A tiny, ancient dwarf galaxy named Tucana II orbiting the Milky Way has been harbouring a big secret. According to a new study of stars around the object, gravitationally bound to it at great distances, its dark matter halo is a lot more massive than we thought.
In fact, it's absolutely huge. Although the stellar mass of Tucana II is around just 3,000 times the mass of the Sun, its dark matter halo clocks in at 10 million times the mass of the Sun. That's around three to five times more massive than previous estimates.
This suggests that the earliest galaxies in the Universe could have been much more massive than we knew.
"Tucana II has a lot more mass than we thought, in order to bound these stars that are so far away," said astrophysicist Anirudh Chiti of MIT. "This means that other relic first galaxies probably have these kinds of extended halos too."
The Milky Way has a whole swarm of attendant dwarf galaxies. These are small, faint clusters of stars that are very low in metal, revealing that they are very old, since metals took some time to form in the hearts of stars and propagate through the Universe.
Tucana II, located about 163,000 light-years from Earth, is among the smallest. Based on the metallicity of its star population, it's also among the oldest, with almost no metals to be found. Chiti and his team were investigating these stars, hoping to find a population of even older stars.
They took observations using the Australian National University's SkyMapper telescope and ran the results through an algorithm Chiti designed to pick out metal-poor stars. In addition to the stars within the heart of Tucana II, the algorithm detected nine new stars, at quite extended distances.
Data collected by the Gaia satellite – an ambitious project to map the Milky Way in three dimensions, including the motions of the stars – confirmed it. Those stars far from the core of the dwarf galaxy were in orbit around it, gravitationally bound.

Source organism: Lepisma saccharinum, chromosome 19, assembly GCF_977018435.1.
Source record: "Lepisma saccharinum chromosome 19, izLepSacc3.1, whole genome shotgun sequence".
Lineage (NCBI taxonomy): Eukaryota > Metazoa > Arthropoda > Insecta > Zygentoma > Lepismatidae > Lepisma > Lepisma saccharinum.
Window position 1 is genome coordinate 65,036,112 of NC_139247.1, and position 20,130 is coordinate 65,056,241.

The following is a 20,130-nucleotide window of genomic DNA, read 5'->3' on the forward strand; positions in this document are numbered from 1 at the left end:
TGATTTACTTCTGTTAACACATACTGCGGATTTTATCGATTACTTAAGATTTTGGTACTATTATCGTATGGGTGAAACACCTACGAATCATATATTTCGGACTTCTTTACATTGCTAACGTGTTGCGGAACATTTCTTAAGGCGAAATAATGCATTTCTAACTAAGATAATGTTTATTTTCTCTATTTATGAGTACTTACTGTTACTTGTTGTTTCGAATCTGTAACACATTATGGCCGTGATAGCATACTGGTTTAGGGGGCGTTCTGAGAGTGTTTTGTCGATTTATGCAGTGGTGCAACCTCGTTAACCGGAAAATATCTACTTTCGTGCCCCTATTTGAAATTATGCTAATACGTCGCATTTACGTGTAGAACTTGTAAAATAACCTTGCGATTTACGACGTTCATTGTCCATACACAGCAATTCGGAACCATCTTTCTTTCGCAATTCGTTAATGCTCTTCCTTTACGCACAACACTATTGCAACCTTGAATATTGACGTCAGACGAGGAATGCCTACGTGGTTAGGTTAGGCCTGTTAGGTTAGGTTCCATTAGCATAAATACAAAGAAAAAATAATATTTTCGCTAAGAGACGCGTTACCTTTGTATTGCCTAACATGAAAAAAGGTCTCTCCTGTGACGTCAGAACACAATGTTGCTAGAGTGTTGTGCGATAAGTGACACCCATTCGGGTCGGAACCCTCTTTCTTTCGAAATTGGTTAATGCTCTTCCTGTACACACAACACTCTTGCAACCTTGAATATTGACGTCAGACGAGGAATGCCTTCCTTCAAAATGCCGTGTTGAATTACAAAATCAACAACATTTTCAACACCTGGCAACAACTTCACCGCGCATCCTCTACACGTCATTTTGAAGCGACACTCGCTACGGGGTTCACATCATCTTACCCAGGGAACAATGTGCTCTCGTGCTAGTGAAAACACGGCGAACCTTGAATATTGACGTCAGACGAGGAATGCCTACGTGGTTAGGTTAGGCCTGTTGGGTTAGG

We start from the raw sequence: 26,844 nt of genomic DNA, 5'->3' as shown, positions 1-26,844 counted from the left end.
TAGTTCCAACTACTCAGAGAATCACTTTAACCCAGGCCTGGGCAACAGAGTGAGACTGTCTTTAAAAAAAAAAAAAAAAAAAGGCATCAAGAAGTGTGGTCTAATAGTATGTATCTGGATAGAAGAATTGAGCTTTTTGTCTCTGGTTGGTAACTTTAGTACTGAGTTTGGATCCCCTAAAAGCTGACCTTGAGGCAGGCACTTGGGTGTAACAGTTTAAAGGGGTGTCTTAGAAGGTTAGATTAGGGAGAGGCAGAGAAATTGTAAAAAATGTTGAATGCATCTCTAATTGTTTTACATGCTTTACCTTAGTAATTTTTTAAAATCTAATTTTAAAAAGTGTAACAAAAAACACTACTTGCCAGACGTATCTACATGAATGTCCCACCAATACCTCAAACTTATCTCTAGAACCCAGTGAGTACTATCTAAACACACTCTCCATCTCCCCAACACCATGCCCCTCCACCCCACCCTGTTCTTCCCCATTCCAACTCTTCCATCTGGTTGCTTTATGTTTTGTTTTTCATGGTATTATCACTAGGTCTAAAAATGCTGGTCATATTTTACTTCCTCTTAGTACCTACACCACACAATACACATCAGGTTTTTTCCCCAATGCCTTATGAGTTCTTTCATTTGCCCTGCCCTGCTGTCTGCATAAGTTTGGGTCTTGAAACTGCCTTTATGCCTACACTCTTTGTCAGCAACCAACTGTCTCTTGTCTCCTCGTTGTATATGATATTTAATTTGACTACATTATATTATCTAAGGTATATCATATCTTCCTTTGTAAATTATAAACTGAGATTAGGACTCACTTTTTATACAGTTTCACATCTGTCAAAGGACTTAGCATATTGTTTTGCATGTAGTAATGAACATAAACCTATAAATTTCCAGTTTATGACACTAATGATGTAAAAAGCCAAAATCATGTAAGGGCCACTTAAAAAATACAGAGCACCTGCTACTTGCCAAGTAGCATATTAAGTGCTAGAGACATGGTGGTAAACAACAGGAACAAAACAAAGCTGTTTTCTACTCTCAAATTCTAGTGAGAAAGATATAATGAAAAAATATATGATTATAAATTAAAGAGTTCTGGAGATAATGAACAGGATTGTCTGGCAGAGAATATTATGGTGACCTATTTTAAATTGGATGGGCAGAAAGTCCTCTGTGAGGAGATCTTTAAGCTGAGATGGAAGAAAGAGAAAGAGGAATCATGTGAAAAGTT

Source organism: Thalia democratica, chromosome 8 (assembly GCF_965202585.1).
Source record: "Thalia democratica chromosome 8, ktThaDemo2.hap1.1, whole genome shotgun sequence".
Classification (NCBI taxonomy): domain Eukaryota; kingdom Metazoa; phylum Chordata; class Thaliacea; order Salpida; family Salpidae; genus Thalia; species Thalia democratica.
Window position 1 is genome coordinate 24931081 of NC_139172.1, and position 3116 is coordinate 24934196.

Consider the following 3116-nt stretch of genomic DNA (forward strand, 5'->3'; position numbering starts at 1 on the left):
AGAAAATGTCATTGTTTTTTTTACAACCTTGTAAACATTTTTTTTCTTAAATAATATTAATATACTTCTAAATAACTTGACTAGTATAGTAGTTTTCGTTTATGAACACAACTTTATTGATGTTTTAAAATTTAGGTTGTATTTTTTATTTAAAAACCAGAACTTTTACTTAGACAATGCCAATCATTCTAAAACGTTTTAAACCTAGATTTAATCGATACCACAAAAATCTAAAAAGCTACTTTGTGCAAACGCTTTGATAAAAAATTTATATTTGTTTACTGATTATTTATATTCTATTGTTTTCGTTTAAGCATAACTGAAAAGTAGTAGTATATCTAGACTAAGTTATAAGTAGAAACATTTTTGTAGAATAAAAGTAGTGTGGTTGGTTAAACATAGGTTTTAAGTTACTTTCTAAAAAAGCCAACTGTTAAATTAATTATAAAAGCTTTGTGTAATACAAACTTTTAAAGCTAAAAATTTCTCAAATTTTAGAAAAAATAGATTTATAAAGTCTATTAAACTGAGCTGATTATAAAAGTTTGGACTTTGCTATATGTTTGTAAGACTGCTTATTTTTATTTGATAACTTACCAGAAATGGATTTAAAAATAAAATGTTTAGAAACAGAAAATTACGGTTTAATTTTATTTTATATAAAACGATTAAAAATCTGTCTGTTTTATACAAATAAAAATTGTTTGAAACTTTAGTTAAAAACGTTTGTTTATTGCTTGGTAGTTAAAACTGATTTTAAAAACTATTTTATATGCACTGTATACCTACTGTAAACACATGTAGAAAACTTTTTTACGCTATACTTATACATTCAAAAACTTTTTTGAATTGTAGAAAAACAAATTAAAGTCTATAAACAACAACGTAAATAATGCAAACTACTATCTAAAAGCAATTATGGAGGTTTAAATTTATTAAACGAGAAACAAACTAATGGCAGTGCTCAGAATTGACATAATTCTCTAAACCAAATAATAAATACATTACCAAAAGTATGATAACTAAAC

Yet the previously estimated properties of the galaxy did not include enough mass to produce the kind of gravitational strength that would keep those distant stars bound. Which meant that there was some mass there that we could not see, or detect directly. Which meant, in turn, dark matter.
We don't know what dark matter is, but there is some unseen mass out there in the Universe responsible for creating all the extra gravity, making galaxies spin faster, and bending spacetime – and there is a lot more of it than normal matter. That's dark matter, and we believe that it's the glue that binds galaxies.
"Without dark matter, galaxies would just fly apart," Chiti said. "[Dark matter] is a crucial ingredient in making a galaxy and holding it together."
Based on the positions and motions of the stars, the team was able to update the estimate for the dark matter mass of Tucana II, ultimately arriving in the range of 10 million solar masses. This is the first evidence that ultrafaint dwarf galaxies can have that much dark matter, and it raises a lot of puzzles.
"This probably also means that the earliest galaxies formed in much larger dark matter halos than previously thought," said astrophysicist Anna Frebel of MIT. "We have thought that the first galaxies were the tiniest, wimpiest galaxies. But they actually may have been several times larger than we thought, and not so tiny after all."
So, where the heck did it get all that dark matter from? A clue to that could be in the galaxy's stars. When the team studied data from the Magellan Telescopes in Chile, they found that not all the stars had the same metallicity.
In fact, they were pretty starkly divided between two populations. The stars on the outskirts of Tucana II were three times lower in metallicity than the stars in the centre, suggesting two separate stellar populations. In the Milky Way, this can happen if a population of stars has arrived from elsewhere, such as a collision with another galaxy.
This is the first time such a chemical difference between stars has been seen in an ancient galaxy, but it's possible that the reasons why are similar: once upon a time, Tucana II was not one, but two galaxies that merged, combining their dark matter haloes.
"We may be seeing the first signature of galactic cannibalism," Frebel said. "One galaxy may have eaten one of its slightly smaller, more primitive neighbours, that then spilled all its stars into the outskirts."
However it happened, the research demonstrates that the extended reach of these tiny satellite galaxies can now be observed and characterised, which means others like Tucana II could be identified. There are even two candidates – ultrafaint dwarf galaxies Segue 1 and Bootes I each have one star at an extended distance from the galactic core.
The team plans to use their techniques to find more such stars, and more such galaxies, and study them.
"There are likely many more systems, perhaps all of them, that have these stars blinking in their outskirts," Frebel said.
The research has been published in Nature Astronomy.